Bula to you all from the Yasawa island Fiji. Iam Ana Digogo and my friends call me “Diggo”.

I am a focal point for the LBT Sigatoka Hub and a focal point for women in sports in Sigatoka and Nadi. I am a Women’s Human rights and LGBTIQ Rights Defender. 

At the moment I work as a site attendant at the lagoon resort in the Yasawa islands, Fiji. I started as a female security officer. In high school, I joined the women’s soccer team. Even though the sport wasn’t accepted from home, especially from my mother, I continued to go to training and games not caring about getting the growling after, as long as I got to go training and play games. I would be more happy in this space because it was the only space that I felt and saw myself happy. There were moments when I would run away from a family function and from the family so that I could just be with my soccer team.

I then later joined rugby and yes, most of my soccer friends are now playing rugby as well which has made it more fun and comfortable. It was the 2 sports that I played that I found my true self, I could be myself and do as I like when I was around them. While hanging out with the community, I got to hear and learn different stories and different realities lived everyday even though I had my own challenging stories that I wanted to get out. There are times when we would just go to the games and after the games we would just hang around in town and “choke”(ask) for a dollar or more from friends or family and some would pick pockets so that we could have some money for food, drinks and smokes. We weren’t interested in going home because life on the streets was more fun and we were  free. Even though we struggled for food, clothing and even for a bath we still chose to live on the streets because this was freedom.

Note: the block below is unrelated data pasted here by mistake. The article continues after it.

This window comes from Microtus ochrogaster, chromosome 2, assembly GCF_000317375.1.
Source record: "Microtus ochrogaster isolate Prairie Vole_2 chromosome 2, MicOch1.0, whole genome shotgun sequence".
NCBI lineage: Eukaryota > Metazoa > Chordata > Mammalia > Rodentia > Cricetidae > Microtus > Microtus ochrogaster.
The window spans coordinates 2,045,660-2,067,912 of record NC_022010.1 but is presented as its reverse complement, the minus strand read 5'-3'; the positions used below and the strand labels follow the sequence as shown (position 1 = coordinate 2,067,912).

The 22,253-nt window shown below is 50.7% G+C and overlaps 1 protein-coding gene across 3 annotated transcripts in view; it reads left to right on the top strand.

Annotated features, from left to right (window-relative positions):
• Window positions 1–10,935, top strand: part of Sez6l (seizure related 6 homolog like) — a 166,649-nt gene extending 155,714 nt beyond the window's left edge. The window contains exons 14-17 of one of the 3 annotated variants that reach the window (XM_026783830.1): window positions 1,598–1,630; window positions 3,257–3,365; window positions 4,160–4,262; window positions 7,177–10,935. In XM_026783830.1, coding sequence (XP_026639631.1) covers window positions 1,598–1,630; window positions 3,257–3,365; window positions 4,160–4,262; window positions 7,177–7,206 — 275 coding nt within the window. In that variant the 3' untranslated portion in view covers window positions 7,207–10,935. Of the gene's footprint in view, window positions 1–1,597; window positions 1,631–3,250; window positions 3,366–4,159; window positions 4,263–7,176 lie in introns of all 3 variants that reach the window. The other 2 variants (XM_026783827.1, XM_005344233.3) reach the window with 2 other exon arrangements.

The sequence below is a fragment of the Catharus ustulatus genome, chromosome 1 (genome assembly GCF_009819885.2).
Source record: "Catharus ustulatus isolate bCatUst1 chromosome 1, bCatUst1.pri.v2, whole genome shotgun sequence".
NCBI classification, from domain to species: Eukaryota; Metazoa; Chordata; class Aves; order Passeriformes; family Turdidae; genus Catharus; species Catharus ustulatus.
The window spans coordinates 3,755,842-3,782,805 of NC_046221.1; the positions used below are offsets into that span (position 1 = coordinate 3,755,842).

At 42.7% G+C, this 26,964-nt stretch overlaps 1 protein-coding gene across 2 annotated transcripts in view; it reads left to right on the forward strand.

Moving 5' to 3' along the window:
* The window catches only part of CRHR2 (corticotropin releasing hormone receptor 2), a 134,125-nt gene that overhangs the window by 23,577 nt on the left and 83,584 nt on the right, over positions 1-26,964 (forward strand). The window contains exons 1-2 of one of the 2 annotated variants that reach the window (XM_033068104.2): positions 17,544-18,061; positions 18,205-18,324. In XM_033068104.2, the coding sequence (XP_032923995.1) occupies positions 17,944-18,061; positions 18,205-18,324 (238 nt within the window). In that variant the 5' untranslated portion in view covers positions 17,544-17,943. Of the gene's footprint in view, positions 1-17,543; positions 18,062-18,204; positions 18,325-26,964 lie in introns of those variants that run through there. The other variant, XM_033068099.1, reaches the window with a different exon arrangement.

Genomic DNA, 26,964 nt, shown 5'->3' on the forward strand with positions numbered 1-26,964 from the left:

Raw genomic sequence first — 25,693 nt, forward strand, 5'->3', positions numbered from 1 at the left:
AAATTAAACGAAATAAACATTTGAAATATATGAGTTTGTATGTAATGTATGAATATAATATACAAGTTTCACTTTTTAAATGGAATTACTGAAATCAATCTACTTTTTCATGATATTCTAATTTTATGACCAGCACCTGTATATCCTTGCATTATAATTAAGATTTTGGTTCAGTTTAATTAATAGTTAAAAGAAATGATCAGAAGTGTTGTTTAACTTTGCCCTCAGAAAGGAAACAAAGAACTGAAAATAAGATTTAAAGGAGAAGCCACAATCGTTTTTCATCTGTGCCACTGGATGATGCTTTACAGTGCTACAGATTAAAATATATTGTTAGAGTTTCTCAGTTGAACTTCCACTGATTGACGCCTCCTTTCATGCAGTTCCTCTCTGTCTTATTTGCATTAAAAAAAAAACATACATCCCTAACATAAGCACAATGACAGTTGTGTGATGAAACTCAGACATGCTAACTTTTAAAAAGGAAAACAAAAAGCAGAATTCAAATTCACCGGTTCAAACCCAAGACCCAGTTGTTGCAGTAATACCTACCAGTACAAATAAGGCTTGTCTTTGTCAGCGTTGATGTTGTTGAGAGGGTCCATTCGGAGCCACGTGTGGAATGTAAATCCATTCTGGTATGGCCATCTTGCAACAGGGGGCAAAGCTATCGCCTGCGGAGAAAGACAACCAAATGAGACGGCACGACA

I remember one sunday morning I left my gf’s house in Lautoka to go back to Nadi, I met some of my bucth friends with their partners at Shirley park with their backpack, food takeaways and drinks looking for a shaded tree to sit around early in the morning. One of them started chatting and assumed that  I was from another women’s soccer team and invited me to join them. I sat there listening, conversing and wondering where they were staying, why they were in town so early in the morning, where they slept and showered, how they were surviving on the streets. Over the next few days I slept in a pavilion, outside shops and even in parks where we had turns sleeping while the others stayed guard. Food was scarce so we shared what little food we had and sneaked into another park to use an outside tap to bathe and wash our clothes. This was our life until we were told that there was a safe house in Banaras. We moved.